The pair’s actions caused the folding of the News of the World and the resignation and charging of several high profile current and former News International execs including David Cameron’s spin doctor Andy Coulson who was forced to resign twice over. It also hastened the end of the Murdoch dynasty as the public furore caused in the wake of the Guardian’s revelations put a cloud over James Murdoch’s ability to lead the company. The biggest economic impact was the loss of the money-spinning BSkyB takeover which looked inevitable as recently as a week before the scandal broke.
Rusbridger told the remarkable story of the phone hacking in his 2011 Orwell lecture. In January 2007 News of the World royal reporter Clive Goodman was jailed for hacking into the mobile phones of three royal staff, an offence under the Regulation of Investigatory Powers Act. News International chair Les Hinton told a 2007 House of Commons select committee on culture, media and sport Goodwin acted alone and without their knowledge.
News continued its strenuous denials of a wider conspiracy until 2009 when Davies splashed his Gordon Taylor revelations. Davies revealed Murdoch had paid out over a £1m in legal cases that threatened to reveal the phone hacking. Professional Football Association boss Gordon Taylor was paid £700,000. Davies revealed the suppressed legal cases were linked to the Goodman case.
A News private investigator Glenn Mulcaire was also jailed in January 2007. Mulcaire admitted hacking into the phones of five other targets, including Taylor (the others were Lib Dem MP Simon Hughes, celebrity PR Max Clifford, model Elle MacPherson and football agent Sky Andrew). In 2008 Taylor sued News on the basis that they must have known about it. News submitted documents to the High Court denying keeping any recording or notes of intercepted messages. But Taylor’s lawyers demanded detailed police evidence which revealed Mulcaire had provided a recording of Taylor’s messages to a News of the World journalist who emailed them to a senior reporter. The evidence also found a News of the World executive had offered Mulcaire a substantial bonus for a story specifically related to the intercepted messages. The News case immediately collapsed causing the payout.
When the Guardian revealed the story, News and its supporters in blue closed ranks. The News of the World furiously attacked the Guardian while in The Times the police assistant commissioner in charge of the original investigation downplayed the disclosures saying there were a handful of victims of hacking and only a few hundred targeted. According to Rusbridger, the police conducted the quickest review in recent history – a few hours. News International exec Rebekah Brooks (ultimately undone by the scandal) said the Guardian had “deliberately misled the British public”.
A week later Rusbridger and Davies appeared before the House of Commons select committee on culture, media and sport. It was there Davies produced the “For Neville” emails that destroyed News’s case against the Guardian. The emails were for Neville Thurlbeck, Chief Reporter of the News of the World, and they conclusively showed people other than Goodman were aware of the hacking. Yet police commissioner Paul Stephenson told Rusbridger Nick Davies was barking up the wrong tree. In November 2009 the Press Complaints Commission rejected the Guardian’s claims in November 2009, but were forced to change their tune in July 2011 after the Milly Dowler affair came to light.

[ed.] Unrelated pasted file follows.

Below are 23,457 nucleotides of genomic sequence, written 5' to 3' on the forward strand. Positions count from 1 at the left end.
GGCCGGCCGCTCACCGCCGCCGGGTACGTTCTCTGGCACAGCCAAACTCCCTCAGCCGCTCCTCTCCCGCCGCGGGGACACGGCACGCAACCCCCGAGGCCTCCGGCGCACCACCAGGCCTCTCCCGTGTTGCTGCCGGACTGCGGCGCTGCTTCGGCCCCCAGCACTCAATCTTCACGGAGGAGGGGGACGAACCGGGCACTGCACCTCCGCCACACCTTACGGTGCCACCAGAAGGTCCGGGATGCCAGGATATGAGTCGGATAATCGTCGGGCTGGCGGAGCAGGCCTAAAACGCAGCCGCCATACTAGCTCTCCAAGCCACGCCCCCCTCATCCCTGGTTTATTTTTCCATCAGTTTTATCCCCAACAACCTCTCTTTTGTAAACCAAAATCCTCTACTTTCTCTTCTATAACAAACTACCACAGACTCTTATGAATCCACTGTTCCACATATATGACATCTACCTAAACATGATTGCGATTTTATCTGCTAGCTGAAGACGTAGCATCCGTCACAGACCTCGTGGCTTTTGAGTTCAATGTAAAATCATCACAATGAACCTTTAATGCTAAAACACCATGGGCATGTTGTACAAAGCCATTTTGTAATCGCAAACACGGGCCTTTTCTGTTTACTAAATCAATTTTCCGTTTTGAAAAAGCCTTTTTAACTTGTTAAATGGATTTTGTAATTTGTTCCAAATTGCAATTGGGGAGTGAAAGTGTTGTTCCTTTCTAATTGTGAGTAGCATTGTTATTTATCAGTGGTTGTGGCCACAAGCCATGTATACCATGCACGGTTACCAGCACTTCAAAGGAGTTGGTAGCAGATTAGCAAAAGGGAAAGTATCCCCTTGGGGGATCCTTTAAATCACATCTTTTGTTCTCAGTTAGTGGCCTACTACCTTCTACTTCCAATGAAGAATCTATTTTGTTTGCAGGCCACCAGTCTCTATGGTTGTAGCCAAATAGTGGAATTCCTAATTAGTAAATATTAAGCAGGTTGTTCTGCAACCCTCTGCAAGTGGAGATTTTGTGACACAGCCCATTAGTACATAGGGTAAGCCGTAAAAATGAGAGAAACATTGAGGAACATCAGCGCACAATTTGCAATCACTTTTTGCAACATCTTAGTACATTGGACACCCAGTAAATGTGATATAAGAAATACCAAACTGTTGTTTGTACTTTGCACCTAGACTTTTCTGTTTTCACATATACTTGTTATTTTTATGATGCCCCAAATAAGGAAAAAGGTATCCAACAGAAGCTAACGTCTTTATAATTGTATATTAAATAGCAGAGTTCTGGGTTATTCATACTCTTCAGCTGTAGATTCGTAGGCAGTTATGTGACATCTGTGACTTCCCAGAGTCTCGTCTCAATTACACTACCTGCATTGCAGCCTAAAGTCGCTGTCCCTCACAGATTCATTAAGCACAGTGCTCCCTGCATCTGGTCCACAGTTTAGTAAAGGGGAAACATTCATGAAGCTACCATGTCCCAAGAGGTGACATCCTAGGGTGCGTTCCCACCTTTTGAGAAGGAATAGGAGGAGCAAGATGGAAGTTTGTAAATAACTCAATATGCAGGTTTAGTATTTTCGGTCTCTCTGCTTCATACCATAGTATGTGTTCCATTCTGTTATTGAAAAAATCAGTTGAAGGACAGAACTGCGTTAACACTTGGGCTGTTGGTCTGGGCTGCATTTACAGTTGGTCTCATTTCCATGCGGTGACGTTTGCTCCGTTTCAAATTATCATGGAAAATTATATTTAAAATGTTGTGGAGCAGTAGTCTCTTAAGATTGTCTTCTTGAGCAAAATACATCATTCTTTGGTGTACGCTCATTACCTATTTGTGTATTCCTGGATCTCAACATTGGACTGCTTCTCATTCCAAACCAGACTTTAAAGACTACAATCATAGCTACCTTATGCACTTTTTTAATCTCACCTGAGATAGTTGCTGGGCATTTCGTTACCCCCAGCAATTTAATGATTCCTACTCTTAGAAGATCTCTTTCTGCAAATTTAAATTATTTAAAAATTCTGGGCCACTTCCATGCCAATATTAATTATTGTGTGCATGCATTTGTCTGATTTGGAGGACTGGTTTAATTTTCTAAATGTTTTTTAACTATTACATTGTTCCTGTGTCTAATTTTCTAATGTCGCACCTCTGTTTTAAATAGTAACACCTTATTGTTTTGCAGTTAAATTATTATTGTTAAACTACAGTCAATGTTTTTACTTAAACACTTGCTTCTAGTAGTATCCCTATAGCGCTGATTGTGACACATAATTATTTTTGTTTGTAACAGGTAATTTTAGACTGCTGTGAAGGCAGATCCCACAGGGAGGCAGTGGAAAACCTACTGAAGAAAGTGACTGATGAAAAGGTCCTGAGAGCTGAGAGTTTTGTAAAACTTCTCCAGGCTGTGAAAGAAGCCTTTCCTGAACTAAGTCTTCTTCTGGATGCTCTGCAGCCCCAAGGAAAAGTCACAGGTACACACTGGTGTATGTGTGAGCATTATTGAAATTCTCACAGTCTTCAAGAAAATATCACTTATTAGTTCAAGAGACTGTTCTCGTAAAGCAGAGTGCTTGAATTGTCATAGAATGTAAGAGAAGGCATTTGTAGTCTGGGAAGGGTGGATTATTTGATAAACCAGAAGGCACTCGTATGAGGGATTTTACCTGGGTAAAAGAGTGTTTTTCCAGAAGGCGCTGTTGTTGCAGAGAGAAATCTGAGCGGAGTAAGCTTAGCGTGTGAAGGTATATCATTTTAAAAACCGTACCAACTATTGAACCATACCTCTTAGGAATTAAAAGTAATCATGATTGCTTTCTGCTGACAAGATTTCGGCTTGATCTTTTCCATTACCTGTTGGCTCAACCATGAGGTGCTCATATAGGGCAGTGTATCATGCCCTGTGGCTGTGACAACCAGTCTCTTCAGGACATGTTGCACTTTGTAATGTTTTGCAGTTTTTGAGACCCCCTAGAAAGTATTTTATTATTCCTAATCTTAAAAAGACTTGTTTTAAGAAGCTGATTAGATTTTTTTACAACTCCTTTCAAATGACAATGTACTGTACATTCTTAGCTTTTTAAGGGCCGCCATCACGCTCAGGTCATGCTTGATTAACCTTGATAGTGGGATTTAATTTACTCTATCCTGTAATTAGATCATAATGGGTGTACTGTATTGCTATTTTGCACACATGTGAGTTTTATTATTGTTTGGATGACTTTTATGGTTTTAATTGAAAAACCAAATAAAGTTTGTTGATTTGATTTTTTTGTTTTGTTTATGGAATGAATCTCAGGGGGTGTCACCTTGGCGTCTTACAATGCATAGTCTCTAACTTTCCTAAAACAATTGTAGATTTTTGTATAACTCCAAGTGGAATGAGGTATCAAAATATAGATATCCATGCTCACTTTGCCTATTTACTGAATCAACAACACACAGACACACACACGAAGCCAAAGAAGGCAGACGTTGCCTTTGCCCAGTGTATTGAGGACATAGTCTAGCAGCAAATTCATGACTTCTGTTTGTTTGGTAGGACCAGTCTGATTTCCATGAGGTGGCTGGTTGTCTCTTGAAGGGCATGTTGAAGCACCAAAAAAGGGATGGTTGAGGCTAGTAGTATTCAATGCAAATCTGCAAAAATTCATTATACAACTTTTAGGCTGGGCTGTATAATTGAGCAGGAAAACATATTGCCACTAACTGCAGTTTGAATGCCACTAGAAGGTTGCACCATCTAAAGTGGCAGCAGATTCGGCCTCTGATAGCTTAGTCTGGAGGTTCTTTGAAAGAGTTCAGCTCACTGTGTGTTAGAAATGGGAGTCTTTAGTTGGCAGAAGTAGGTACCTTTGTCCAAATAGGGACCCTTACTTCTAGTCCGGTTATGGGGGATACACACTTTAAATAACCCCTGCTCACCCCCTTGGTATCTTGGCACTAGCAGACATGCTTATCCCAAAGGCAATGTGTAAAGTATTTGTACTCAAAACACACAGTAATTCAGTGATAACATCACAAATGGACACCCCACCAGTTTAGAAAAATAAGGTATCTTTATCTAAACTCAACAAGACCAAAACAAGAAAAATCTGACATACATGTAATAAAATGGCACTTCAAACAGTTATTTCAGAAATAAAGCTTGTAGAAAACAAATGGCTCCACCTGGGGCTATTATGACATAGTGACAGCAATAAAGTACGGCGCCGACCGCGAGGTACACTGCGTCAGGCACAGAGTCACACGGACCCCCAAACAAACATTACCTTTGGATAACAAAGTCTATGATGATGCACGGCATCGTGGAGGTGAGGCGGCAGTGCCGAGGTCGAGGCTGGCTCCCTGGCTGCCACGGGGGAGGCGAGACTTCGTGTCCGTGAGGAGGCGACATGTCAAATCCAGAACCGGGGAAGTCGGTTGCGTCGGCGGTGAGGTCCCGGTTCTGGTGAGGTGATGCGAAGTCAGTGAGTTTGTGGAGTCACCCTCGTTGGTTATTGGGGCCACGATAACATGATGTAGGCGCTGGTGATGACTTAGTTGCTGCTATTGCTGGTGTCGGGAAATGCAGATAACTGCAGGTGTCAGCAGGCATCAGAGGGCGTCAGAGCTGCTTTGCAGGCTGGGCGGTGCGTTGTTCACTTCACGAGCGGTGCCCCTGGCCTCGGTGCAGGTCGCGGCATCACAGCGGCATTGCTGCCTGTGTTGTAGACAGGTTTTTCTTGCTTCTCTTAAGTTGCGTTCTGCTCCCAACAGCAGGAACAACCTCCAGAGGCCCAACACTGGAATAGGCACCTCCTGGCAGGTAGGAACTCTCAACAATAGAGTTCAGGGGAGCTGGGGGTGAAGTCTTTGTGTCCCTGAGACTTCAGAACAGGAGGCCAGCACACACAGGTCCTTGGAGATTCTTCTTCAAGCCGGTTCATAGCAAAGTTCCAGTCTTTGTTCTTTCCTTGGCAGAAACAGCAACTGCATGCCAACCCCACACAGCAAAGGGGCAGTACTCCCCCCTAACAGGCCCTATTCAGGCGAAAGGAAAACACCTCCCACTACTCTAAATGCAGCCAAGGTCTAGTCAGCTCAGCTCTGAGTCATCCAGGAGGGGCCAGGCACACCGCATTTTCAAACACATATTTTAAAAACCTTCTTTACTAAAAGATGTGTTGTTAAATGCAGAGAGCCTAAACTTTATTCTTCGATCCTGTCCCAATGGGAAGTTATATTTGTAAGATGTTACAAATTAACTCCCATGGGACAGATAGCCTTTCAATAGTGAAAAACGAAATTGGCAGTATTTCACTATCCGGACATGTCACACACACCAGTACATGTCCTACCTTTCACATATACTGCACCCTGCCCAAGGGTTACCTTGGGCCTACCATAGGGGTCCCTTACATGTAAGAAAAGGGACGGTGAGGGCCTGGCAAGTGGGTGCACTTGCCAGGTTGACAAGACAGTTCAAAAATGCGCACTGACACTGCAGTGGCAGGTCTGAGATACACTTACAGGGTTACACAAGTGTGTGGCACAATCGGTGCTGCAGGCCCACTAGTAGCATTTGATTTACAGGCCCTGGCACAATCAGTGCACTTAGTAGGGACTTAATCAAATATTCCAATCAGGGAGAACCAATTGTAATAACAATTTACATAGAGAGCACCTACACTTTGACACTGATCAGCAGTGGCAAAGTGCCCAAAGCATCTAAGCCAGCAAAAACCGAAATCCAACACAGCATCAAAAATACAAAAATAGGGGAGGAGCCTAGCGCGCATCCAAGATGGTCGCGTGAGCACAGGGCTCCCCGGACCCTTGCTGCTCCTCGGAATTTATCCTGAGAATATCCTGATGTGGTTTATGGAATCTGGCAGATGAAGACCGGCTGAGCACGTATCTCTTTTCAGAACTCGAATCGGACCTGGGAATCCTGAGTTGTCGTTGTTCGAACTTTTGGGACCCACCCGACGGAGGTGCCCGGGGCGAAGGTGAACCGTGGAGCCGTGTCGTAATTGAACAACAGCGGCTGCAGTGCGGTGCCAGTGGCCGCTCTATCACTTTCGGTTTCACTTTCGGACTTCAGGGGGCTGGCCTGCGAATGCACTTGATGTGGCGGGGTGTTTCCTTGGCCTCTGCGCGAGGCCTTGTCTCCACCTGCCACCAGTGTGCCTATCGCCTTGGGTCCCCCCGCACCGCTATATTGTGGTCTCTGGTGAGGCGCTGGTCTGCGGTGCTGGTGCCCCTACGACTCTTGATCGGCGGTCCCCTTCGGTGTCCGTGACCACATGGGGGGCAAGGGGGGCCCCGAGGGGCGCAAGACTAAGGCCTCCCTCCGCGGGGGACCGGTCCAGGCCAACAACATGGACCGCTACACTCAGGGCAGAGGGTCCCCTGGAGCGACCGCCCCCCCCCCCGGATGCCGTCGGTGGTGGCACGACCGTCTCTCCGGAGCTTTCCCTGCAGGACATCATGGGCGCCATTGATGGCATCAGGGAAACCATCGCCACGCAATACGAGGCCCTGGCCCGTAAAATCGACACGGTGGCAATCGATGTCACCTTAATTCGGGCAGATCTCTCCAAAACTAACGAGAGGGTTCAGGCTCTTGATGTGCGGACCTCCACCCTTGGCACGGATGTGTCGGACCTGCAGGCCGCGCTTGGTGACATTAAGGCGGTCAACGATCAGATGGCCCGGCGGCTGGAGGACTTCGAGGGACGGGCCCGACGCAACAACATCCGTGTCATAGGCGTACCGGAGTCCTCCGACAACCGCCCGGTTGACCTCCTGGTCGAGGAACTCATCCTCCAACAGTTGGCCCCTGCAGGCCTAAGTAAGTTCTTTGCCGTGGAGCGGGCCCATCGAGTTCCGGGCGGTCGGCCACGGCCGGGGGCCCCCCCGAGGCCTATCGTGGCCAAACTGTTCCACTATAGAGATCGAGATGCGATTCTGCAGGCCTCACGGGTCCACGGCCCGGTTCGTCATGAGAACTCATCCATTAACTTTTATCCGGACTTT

On 4 July, Davies and Amelia Hill revealed the News of the World illegally targeted missing schoolgirl Milly Dowler and her family in March 2002 using records stolen from BT’s confidential records. The affair seemed particularly horrific to the public because of the revelation NotW deleted messages from Dowler’s full message bank giving her parents false hope she was alive. The paper made no effort to hide that fact even publishing details of a message in a 2002 article. The Met Police’s QC now says the messages were probably automatically deleted but the damage was already done. Murdoch was forced to personally apologise to Dowler’s parents and his empire started unravelling as allegations each more damaging than the last followed in the Leveson Inquiry.
Nick Davies was honoured for his series of articles with a swag of awards. He was named journalist of the year at the Foreign Press Association Media Awards 2011, won the Frontline Club award for his investigation and also won the FPA print and web news award along with Hill for the Dowler story.
Rusbridger meanwhile used the Orwell lecture to stake out a new future for a troubled industry. He said self regulation was a joke and the PCC had no powers. He said they needed a mediation power which would be cheaper to access than a libel trial and would be a vital input in any court action. Rusbridger also asked deep questions about what the “public interest” means: “It is not only crucial to the sometimes arcane subject of privacy,” he said. “It is crucial to every argument about the future of the press, the public good it delivers and why, in the most testing of economic times, it deserves to survive.” For raising these questions and for relentlessly following the evidence when it seemed they had little to go on, Alan Rusbridger and Nick Davies were a breath of fresh air to a deeply troubled media industry, economically and ethically.